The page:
Gaming With The Open-Source R500 Driver
Phoronix: Gaming With The Open-Source R500 Driver
From the release of Mesa 7.1 Release Candidate 1 to Multi-Pointer X being merged to master to the R500 3D milestone, it's been an exciting past 24 hours for the X.Org community. With the open-source 3D support for the Radeon X1000 "R500" GPUs now reaching a parity with the Mesa support for earlier ATI Radeon product families, more Linux users can now consider turning to an open-source driver (xf86-video-ati or xf86-video-radeonhd) for their video driver needs. In this article we are looking at what Linux games work thanks to this latest Mesa R500 support.
Not bad for the first try. Did not expect it yet, but nice to see. I do not own R500 (nor R600) to try this, but for some basic uses fglrx will be soon obsolete like compiz. I would compare it against Intel G33/G35 however when you start benchmarking after the rendering problems got fixed. One huge problem with Intel onboard is the missing GLSL support (somebody mentioned that it could work with 965G but can not verify this).
This is probably a very sensitive subject, but I really wished they used more meaningful driver names.
Radeon,RadeonHD, and something with ATi...
What not something like amdgpu? As AMD is going to open all their GPU's.
there is already "amd" x.org driver for some integrated amd video chips. ( xf86-video-amd )
bsically there is xf86-video-ati aka radeon for all ati cards
and radeonhd for >=r500 cards.
that's simple enough for me.
Driver names are like coding standards; it's hard to agree on a change but it's easy to agree to keep doing what you're doing today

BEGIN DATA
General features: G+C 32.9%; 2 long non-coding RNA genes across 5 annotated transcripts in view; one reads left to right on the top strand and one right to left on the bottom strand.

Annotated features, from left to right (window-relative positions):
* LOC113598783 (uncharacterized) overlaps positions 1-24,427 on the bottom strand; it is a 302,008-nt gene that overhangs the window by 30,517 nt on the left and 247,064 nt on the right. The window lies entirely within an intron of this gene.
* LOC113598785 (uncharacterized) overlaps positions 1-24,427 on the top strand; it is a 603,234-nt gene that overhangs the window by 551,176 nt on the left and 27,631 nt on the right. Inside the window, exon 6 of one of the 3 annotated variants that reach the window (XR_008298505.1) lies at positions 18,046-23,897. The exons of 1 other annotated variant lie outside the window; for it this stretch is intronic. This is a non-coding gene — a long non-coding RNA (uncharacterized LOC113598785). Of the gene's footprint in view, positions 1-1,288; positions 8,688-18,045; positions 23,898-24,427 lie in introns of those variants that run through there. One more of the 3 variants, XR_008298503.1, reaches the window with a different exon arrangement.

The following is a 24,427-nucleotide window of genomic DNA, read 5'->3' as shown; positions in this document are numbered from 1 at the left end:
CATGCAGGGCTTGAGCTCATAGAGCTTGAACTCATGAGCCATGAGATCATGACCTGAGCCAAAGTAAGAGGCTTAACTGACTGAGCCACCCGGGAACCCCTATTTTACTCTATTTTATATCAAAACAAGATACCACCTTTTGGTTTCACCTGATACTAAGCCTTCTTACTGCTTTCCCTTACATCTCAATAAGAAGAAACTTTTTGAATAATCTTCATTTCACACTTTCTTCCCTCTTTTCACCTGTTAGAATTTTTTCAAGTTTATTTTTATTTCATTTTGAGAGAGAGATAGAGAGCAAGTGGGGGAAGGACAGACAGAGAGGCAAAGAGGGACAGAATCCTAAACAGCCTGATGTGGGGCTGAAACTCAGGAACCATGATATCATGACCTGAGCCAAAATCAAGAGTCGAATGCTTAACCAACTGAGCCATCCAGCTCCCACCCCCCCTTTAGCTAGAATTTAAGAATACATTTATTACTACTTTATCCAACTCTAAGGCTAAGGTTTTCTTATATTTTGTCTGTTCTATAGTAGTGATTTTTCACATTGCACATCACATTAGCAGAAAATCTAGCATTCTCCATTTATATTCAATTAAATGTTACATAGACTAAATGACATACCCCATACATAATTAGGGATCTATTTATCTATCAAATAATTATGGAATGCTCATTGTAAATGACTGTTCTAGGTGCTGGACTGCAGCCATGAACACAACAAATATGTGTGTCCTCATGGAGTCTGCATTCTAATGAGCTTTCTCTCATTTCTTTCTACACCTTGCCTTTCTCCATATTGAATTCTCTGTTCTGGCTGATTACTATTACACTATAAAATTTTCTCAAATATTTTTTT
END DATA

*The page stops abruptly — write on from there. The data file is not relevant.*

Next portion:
ati is a wrapper which automatically loads radeon, r128 or mach64 depending on the PCI ID. All three drivers used to be in the -ati tree; r128 and mach64 have been split out, and at some point -ati might get renamed to -radeon but not sure it's worth the effort and resulting confusion.
radeonhd is a separate driver, but many distros pick them both radeonhd and radeon.
re: AMD vs ATI, the GPUs are sold as ATI products so renaming to AMD didn't seem necessary. We also have the added delight that there is already a -amd X driver, for the graphics subsystem in the Geode processor.
Well, I am confused never the less
But perhaps it is not so important what the drivers are called, as long the user doesn't have to make a discussion what to use.
I see the point in AMD><ATi. I bet AMD is saving the AMD brand for the fusion CPU's.
About Gallium 3D. Are there any time frame when the new drivers will be ported over?
is ati planning to devote some extra paid developers to work on gallium/mesa once ttm/gem and gallium api dust settles?
Gallium is really a new standard for implementing the hardware acceleration parts of Mesa. As far as I know the resulting code will still be called Mesa, just "the new, improved, post-Gallium Mesa"
I'm probably missing a key benefit or two (sorry guys) but the main benefits seem to be :
- the code which used to be required for a Mesa driver is being split into three parts (state tracker, driver, winsys) and only one of those parts will need to change from one GPU to the next
- the driver structure is designed for modern shader-based GPUs, while the current Mesa structure is designed around the GPUs of the time, which implemented a full fixed-function OpenGL pipeline
- the new structure will make support of OpenGL 2.x and higher easier since it won't be tied as strongly to the fixed-function pipeline
- it's new and cool and everyone wants to work on it
Gallium itself does not really move any code into the kernel.